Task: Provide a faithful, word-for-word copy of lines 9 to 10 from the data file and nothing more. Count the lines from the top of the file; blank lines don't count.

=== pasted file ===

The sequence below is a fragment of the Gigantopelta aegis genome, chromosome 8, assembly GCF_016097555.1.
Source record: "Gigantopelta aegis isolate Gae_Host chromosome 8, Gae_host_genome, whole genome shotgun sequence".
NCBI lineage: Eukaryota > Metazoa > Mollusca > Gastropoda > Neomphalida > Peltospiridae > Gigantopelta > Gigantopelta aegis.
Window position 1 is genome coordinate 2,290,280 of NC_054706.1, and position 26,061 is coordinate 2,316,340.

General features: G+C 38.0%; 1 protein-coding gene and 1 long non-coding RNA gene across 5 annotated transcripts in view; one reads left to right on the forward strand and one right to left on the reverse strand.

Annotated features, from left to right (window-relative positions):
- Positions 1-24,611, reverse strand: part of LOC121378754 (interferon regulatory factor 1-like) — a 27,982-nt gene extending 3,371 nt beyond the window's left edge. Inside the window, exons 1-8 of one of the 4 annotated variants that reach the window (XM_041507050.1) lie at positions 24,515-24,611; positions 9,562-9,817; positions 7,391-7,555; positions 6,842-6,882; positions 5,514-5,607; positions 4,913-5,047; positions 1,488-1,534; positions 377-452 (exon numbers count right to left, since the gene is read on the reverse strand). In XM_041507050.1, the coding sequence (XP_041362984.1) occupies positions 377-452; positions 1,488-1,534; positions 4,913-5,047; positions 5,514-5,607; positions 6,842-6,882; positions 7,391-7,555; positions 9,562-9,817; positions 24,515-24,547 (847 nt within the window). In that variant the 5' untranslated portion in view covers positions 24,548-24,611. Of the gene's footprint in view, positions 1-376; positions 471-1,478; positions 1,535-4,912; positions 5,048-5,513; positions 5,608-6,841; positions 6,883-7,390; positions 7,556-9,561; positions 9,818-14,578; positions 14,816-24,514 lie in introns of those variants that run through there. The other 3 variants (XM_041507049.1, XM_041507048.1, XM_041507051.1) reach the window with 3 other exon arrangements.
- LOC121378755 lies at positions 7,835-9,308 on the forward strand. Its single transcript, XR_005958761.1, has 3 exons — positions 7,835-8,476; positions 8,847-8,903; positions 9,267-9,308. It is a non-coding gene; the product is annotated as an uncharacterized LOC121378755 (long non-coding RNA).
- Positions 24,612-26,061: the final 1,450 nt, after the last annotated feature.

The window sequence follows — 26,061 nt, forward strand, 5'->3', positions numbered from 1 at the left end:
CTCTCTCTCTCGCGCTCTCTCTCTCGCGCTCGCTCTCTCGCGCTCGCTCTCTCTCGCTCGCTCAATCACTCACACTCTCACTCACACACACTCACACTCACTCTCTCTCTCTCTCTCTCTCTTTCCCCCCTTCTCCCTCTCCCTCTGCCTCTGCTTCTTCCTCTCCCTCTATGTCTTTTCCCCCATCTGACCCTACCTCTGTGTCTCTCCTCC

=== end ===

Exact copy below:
- Positions 24,612-26,061: the final 1,450 nt, after the last annotated feature.

The window sequence follows — 26,061 nt, forward strand, 5'->3', positions numbered from 1 at the left end: